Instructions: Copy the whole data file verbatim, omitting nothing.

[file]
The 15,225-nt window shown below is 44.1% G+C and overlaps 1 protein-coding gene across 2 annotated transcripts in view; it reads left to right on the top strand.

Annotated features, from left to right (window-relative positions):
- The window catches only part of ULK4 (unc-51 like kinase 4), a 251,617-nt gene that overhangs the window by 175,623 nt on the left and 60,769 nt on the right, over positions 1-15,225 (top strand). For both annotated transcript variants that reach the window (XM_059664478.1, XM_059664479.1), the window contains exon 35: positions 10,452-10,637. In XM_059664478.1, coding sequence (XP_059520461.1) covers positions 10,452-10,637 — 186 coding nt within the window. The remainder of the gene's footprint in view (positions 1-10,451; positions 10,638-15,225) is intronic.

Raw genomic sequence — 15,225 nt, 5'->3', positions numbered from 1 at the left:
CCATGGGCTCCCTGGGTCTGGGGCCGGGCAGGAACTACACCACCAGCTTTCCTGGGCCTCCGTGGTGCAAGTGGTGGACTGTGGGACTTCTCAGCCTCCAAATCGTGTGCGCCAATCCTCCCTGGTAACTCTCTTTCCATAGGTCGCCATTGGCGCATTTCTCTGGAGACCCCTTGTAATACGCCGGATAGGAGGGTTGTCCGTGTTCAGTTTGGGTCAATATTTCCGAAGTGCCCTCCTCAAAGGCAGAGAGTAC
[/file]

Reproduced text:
The 15,225-nt window shown below is 44.1% G+C and overlaps 1 protein-coding gene across 2 annotated transcripts in view; it reads left to right on the top strand.

Annotated features, from left to right (window-relative positions):
- The window catches only part of ULK4 (unc-51 like kinase 4), a 251,617-nt gene that overhangs the window by 175,623 nt on the left and 60,769 nt on the right, over positions 1-15,225 (top strand). For both annotated transcript variants that reach the window (XM_059664478.1, XM_059664479.1), the window contains exon 35: positions 10,452-10,637. In XM_059664478.1, coding sequence (XP_059520461.1) covers positions 10,452-10,637 — 186 coding nt within the window. The remainder of the gene's footprint in view (positions 1-10,451; positions 10,638-15,225) is intronic.

Raw genomic sequence — 15,225 nt, 5'->3', positions numbered from 1 at the left:
CCATGGGCTCCCTGGGTCTGGGGCCGGGCAGGAACTACACCACCAGCTTTCCTGGGCCTCCGTGGTGCAAGTGGTGGACTGTGGGACTTCTCAGCCTCCAAATCGTGTGCGCCAATCCTCCCTGGTAACTCTCTTTCCATAGGTCGCCATTGGCGCATTTCTCTGGAGACCCCTTGTAATACGCCGGATAGGAGGGTTGTCCGTGTTCAGTTTGGGTCAATATTTCCGAAGTGCCCTCCTCAAAGGCAGAGAGTAC